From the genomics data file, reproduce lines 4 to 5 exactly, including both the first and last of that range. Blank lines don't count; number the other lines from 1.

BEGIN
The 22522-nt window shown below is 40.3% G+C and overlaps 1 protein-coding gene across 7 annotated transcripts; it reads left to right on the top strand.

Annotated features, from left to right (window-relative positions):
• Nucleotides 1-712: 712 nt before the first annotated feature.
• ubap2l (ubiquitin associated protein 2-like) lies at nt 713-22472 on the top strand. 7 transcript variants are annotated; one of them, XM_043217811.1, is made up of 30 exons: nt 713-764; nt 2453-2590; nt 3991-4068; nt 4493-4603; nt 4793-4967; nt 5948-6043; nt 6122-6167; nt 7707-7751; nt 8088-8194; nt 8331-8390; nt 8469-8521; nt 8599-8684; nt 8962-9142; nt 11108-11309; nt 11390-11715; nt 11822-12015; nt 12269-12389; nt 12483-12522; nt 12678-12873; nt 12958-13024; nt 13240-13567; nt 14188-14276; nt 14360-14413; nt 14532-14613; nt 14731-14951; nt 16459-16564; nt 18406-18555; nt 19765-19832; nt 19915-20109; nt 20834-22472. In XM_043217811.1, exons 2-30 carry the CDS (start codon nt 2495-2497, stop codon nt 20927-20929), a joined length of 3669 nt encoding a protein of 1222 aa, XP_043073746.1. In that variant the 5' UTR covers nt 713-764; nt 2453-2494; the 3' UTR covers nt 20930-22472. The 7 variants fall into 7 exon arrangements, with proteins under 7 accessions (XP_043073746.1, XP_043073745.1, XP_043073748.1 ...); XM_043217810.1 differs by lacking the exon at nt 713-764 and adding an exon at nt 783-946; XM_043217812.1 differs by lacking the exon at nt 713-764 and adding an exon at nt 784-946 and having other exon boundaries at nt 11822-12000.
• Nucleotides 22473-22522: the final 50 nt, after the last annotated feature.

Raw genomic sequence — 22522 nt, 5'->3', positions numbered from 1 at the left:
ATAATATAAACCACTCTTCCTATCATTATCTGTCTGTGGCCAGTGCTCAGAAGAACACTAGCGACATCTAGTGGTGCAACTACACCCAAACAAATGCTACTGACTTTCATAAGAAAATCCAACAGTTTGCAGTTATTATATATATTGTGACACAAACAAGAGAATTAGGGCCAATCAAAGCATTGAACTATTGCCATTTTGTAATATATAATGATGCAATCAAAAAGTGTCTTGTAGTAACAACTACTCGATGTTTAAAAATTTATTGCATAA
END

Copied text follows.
• ubap2l (ubiquitin associated protein 2-like) lies at nt 713-22472 on the top strand. 7 transcript variants are annotated; one of them, XM_043217811.1, is made up of 30 exons: nt 713-764; nt 2453-2590; nt 3991-4068; nt 4493-4603; nt 4793-4967; nt 5948-6043; nt 6122-6167; nt 7707-7751; nt 8088-8194; nt 8331-8390; nt 8469-8521; nt 8599-8684; nt 8962-9142; nt 11108-11309; nt 11390-11715; nt 11822-12015; nt 12269-12389; nt 12483-12522; nt 12678-12873; nt 12958-13024; nt 13240-13567; nt 14188-14276; nt 14360-14413; nt 14532-14613; nt 14731-14951; nt 16459-16564; nt 18406-18555; nt 19765-19832; nt 19915-20109; nt 20834-22472. In XM_043217811.1, exons 2-30 carry the CDS (start codon nt 2495-2497, stop codon nt 20927-20929), a joined length of 3669 nt encoding a protein of 1222 aa, XP_043073746.1. In that variant the 5' UTR covers nt 713-764; nt 2453-2494; the 3' UTR covers nt 20930-22472. The 7 variants fall into 7 exon arrangements, with proteins under 7 accessions (XP_043073746.1, XP_043073745.1, XP_043073748.1 ...); XM_043217810.1 differs by lacking the exon at nt 713-764 and adding an exon at nt 783-946; XM_043217812.1 differs by lacking the exon at nt 713-764 and adding an exon at nt 784-946 and having other exon boundaries at nt 11822-12000.
• Nucleotides 22473-22522: the final 50 nt, after the last annotated feature.